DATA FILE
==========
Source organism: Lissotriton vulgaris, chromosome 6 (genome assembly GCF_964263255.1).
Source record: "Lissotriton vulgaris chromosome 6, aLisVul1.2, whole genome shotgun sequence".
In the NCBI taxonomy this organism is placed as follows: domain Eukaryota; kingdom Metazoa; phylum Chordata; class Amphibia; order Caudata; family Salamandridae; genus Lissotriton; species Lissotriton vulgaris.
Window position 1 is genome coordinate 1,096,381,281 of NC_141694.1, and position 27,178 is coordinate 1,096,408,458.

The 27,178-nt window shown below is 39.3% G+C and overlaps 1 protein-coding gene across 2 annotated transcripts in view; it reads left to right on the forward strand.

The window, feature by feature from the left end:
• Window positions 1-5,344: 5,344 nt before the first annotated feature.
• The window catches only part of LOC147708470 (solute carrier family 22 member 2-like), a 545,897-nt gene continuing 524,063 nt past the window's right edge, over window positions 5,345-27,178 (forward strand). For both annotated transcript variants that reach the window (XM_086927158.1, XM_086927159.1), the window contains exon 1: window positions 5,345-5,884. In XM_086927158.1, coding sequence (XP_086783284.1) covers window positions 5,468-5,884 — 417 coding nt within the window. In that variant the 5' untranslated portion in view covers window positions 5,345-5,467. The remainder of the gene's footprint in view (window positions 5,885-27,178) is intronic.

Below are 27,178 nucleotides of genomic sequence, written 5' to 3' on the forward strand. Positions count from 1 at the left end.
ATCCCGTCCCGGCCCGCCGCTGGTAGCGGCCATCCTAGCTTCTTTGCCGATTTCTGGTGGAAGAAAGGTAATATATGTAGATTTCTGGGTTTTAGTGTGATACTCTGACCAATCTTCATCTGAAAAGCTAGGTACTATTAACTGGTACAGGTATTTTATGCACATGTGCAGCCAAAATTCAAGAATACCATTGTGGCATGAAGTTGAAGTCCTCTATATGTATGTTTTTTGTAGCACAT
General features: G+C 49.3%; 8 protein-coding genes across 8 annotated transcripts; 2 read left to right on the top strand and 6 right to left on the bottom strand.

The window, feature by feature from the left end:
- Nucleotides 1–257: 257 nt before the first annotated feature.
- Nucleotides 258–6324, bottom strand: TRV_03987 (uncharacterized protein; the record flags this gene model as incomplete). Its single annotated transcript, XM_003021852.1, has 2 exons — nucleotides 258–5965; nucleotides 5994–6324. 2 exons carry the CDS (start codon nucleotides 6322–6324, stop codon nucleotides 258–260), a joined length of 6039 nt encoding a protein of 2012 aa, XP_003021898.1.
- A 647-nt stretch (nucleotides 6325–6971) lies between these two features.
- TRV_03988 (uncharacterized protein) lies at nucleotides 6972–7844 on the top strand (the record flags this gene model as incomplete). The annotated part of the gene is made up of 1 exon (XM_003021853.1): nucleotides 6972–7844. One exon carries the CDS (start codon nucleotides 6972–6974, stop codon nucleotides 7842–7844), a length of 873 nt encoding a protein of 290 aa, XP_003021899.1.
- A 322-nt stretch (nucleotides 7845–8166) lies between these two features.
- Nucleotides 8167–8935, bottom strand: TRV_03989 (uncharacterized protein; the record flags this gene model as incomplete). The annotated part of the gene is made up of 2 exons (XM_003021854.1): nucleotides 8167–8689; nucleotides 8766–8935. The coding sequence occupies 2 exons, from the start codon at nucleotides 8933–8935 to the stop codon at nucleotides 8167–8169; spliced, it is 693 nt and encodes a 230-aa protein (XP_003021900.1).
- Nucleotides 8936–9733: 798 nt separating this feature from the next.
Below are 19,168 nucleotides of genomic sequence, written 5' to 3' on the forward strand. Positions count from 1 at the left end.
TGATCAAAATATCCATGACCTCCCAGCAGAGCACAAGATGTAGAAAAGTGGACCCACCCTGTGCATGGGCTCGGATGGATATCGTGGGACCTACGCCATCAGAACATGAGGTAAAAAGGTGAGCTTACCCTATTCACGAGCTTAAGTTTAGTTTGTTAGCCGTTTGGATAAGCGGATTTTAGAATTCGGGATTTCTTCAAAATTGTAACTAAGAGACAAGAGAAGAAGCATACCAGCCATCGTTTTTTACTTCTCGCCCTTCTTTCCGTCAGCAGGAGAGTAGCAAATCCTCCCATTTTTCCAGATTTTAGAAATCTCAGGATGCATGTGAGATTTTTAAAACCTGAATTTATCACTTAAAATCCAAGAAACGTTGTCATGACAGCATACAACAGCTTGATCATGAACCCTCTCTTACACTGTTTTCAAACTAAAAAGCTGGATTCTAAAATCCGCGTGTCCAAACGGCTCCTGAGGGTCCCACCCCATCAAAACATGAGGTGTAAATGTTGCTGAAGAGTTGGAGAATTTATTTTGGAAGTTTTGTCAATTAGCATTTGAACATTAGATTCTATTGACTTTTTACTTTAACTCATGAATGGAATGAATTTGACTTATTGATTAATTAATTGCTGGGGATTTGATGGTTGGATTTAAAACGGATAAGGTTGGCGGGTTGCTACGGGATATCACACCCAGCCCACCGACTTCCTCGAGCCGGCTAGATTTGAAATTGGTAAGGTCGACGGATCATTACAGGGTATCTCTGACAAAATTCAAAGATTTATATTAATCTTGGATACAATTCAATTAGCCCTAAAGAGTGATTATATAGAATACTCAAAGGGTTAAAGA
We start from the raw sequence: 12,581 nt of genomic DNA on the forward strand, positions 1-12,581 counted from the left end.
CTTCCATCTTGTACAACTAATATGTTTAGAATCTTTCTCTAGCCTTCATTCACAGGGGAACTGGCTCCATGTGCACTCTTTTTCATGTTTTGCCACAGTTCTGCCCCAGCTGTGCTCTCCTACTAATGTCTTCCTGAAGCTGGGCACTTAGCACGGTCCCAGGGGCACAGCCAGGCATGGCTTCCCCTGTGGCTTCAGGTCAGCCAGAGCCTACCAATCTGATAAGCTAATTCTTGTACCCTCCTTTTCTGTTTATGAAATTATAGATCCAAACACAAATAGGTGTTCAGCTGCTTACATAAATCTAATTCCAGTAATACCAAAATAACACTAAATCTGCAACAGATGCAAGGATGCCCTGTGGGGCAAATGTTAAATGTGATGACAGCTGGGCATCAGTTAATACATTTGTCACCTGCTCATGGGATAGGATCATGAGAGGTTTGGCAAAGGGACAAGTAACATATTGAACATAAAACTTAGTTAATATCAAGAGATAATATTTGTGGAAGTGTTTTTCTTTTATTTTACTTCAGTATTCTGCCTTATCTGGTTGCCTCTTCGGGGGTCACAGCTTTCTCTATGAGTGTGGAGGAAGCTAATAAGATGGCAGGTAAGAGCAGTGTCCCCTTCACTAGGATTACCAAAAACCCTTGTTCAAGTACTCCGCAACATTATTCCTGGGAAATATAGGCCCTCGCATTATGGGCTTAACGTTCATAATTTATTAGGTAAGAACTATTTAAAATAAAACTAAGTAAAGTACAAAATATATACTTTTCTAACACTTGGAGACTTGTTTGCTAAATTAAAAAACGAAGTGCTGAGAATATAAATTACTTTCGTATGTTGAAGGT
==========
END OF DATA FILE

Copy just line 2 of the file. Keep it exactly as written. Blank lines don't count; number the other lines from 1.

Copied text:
Source record: "Lissotriton vulgaris chromosome 6, aLisVul1.2, whole genome shotgun sequence".